Packers have need and ability to 'shorten the game'

Jay Hodgson, Packers contributor

Eddie Lacy. Photo: Image by Milwaukee Journal Sentinel

Packers have need and ability to 'shorten the game'

By Jay Hodgson, Packers contributor. CREATED Oct 19, 2013

Earlier this week, I wrote about the appearance of another injury bug hitting the Green Bay Packers.

This weekend against the Browns, the Packers are already without some key players on defense, and we’re waiting to hear about a key player on offense.

We already know that wide receiver Randall Cobb is out for at least eight weeks, but James Jones might not be available this weekend.

In fact, the injury bug may be so severe, Tom Silverstein of the Journal Sentinel wrote that the Packers may not have 46 healthy bodies to field an entire active team.

There is little sympathy in the NFL. Injuries are part of the game, and coaches and general managers need to build depth for such occasions.

Opposing teams aren’t going to play short-handed or with one arm tied behind their back to make it fair. Many of them lick their chops when facing injury-depleted teams.

Due to the nature of the NFL, especially in the salary cap era, roster depth is usually built on rookies.

According to Tyler Dunne of the Journal Sentinel, the extraordinary depth that Ted Thompson has built stems from fourteen rookies on the roster, which exceeds the NFL average of 8.9.

The Packers don’t get the luxury of waiting until their starters heal. They must play the games, and their opponents are surely waiting.

In such cases of injury depletion, many coaches often adjust their game plans. With Randall Cobb definitely out, and James Jones possibly out, the Packers won’t have all of their passing weapons at their disposal.

Therefore, it makes perfect sense that they should rely on their newly emerging running game behind rookie Eddie Lacy and a gelling offensive line that includes fellow rookie David Bakhtiari.

This new power running game has two very important game-changing characteristics.

First, it takes the pressure off of Aaron Rodgers and the passing game. Even the best quarterback in the league can’t do everything by himself. He appreciates a little helping hand.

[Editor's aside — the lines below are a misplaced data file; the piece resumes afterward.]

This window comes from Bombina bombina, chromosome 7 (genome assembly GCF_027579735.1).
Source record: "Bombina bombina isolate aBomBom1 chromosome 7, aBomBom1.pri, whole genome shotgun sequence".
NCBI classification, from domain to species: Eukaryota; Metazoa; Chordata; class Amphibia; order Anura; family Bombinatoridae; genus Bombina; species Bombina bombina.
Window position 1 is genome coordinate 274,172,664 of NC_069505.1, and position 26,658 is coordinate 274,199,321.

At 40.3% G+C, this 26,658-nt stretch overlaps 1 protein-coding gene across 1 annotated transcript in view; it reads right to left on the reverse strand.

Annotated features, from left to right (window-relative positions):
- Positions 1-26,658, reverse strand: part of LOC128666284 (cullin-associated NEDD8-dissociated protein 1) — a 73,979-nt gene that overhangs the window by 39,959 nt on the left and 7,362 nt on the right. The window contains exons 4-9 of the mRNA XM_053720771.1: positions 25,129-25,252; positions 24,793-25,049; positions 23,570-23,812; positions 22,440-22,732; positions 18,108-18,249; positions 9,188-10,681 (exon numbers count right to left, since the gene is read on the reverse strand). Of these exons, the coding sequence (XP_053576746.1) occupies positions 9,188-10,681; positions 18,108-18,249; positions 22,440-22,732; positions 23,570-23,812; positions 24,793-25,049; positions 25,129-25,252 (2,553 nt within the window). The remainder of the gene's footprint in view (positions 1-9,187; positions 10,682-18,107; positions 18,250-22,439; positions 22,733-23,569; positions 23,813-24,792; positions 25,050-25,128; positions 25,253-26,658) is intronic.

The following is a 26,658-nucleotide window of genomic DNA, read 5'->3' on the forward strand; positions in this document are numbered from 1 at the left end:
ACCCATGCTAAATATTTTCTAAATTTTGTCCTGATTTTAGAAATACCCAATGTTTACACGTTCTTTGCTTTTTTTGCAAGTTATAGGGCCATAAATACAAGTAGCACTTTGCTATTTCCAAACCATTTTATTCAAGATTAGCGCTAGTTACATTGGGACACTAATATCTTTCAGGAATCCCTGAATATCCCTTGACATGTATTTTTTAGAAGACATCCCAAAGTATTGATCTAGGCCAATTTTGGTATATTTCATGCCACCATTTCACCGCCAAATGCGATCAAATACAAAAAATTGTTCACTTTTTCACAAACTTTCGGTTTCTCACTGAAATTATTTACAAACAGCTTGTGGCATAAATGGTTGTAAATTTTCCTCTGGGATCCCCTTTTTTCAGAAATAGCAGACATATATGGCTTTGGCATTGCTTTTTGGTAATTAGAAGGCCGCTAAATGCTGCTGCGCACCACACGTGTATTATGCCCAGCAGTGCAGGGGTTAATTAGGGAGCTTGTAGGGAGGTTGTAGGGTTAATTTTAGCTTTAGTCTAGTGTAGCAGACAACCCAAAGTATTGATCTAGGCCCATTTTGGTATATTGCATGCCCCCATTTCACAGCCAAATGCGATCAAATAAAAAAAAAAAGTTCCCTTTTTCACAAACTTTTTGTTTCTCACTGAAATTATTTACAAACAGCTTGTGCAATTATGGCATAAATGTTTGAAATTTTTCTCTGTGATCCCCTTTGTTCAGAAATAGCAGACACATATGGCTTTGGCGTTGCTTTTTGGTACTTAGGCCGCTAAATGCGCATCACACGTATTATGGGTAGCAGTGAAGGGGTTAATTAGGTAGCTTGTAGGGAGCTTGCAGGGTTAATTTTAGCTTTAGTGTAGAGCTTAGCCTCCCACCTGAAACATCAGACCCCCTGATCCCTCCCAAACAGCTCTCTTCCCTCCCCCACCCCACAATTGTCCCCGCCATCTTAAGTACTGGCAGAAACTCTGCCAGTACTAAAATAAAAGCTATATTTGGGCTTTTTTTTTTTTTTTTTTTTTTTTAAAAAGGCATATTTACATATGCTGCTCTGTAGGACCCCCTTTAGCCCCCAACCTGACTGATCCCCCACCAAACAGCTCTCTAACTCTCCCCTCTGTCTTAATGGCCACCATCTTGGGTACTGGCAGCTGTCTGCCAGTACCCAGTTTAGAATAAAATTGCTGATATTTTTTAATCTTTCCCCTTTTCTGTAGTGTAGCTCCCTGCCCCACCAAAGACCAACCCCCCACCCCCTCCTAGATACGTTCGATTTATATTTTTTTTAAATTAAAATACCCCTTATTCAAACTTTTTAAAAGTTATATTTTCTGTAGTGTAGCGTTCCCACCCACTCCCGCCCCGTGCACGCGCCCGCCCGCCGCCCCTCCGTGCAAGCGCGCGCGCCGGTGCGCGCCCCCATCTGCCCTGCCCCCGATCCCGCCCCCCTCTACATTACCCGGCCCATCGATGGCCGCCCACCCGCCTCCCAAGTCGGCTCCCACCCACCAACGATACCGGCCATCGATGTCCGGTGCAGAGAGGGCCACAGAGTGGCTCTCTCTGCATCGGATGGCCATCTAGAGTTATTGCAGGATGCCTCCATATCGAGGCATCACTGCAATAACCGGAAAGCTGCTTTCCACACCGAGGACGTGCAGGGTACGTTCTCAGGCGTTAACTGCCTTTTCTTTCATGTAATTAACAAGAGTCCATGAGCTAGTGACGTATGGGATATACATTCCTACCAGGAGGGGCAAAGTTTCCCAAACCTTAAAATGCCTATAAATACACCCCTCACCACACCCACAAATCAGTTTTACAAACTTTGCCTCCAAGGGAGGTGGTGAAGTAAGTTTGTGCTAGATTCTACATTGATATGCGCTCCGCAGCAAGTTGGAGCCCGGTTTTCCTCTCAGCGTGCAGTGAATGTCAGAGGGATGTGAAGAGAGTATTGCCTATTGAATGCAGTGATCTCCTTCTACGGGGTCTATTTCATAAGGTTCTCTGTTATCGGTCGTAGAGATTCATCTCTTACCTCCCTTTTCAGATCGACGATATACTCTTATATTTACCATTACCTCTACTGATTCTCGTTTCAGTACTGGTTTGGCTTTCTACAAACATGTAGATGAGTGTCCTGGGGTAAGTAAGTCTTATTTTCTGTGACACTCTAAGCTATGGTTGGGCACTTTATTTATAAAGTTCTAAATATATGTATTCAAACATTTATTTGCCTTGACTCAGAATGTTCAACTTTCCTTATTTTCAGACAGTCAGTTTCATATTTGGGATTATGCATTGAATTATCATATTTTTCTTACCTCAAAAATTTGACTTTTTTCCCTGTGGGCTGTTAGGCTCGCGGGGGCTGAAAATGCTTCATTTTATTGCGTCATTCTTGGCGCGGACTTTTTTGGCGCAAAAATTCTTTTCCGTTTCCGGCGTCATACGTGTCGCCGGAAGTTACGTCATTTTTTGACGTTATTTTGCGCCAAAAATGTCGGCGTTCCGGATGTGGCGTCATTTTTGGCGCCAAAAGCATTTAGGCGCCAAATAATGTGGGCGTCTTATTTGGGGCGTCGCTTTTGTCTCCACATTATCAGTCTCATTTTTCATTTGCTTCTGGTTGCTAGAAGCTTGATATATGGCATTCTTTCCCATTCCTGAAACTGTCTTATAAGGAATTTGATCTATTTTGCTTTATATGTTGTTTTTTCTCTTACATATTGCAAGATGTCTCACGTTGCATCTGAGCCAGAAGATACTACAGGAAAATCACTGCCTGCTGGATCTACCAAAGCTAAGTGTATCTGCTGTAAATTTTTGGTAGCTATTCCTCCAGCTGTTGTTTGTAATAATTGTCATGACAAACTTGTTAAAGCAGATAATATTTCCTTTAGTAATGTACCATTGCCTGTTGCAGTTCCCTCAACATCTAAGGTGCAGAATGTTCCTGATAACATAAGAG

Second, it does what Hall of Fame coach Bill Parcells calls “shortening the game.”

A power running game usually keeps the clock rolling because the runners stay in bounds and fewer passes hit the ground. It’s a ball control offense. Each drive may last seven to eight minutes.

Essentially, it bleeds the clock out on the opponent. Stronger, faster, more experienced, and healthier players can’t do anything when the clock has expired.

In an average NFL game, each team usually gets around thirteen possessions each.  However, shortening the game with long drives reduces the number of times each team gets the ball. Maybe each team only has eight possessions.

That is the key.

Even though the Packers’ offense is banged up, they have to help out their banged up defense. The offense has to help keep the defense off the field as much as possible.

The youngsters on defense have held up very well, but no team should ever put the balance of a game on a ragtag team of inexperienced rookies. The Packers have the ability to protect these rookies.

If the Packers hope to build on their little two-game winning streak this week, they’ll have to rely on Eddie Lacy to grind out some tough yards and shorten the game.

The power running game isn’t only advantageous during this little injury bug. It’s also a huge advantage later on during the cold months of the season.

By developing the power running game now, and building confidence in it, they will be well-equipped to win games in the snow and ice when passing isn’t easy.

They’ll also, hopefully, have developed that killer instinct when it comes to the playoffs when they will be facing some very high-powered offenses.

I’m not a big believer in moral victories or silver linings. However, with the current injury situation, the Packers will be forced into shortening the games.

This could be a good thing. Once they develop this ability, and trust in themselves that they have it, they will be extremely difficult to beat down the stretch.

 

Jay Hodgson (@jys_h on Twitter) is a writer at PocketDoppler.com.